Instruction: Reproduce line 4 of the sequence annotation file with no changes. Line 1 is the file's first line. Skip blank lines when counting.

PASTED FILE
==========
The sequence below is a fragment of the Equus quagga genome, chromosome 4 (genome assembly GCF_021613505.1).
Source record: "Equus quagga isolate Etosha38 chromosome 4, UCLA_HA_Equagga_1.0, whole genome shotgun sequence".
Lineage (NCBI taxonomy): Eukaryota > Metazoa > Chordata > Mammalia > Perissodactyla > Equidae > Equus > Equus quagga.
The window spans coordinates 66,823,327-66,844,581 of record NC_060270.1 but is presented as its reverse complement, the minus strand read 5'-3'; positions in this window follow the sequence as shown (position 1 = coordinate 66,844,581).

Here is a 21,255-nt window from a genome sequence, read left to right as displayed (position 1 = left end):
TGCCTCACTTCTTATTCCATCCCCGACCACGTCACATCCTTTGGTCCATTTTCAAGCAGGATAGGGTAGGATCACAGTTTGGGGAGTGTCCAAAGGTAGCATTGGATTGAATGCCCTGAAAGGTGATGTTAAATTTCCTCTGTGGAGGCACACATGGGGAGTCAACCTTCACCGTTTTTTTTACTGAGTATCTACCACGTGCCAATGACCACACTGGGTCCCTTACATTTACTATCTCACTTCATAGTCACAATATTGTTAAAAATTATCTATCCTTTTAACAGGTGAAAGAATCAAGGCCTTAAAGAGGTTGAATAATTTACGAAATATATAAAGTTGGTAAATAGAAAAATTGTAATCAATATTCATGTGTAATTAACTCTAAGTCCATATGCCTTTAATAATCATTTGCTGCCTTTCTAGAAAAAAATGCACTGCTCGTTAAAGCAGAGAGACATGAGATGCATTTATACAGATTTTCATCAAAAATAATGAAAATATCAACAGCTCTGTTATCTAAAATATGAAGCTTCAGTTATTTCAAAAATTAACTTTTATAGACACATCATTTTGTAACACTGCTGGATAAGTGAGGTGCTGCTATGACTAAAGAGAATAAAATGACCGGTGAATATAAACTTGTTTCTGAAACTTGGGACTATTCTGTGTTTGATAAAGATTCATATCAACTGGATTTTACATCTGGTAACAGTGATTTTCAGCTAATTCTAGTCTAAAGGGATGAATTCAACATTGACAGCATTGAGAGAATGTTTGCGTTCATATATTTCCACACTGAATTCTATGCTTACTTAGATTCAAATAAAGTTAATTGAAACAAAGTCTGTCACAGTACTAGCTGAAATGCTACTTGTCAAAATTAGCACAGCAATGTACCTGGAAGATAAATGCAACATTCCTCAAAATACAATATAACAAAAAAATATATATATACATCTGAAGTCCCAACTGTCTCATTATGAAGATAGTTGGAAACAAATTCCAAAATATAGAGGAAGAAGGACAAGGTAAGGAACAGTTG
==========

The window spans coordinates 66,823,327-66,844,581 of record NC_060270.1 but is presented as its reverse complement, the minus strand read 5'-3'; positions in this window follow the sequence as shown (position 1 = coordinate 66,844,581).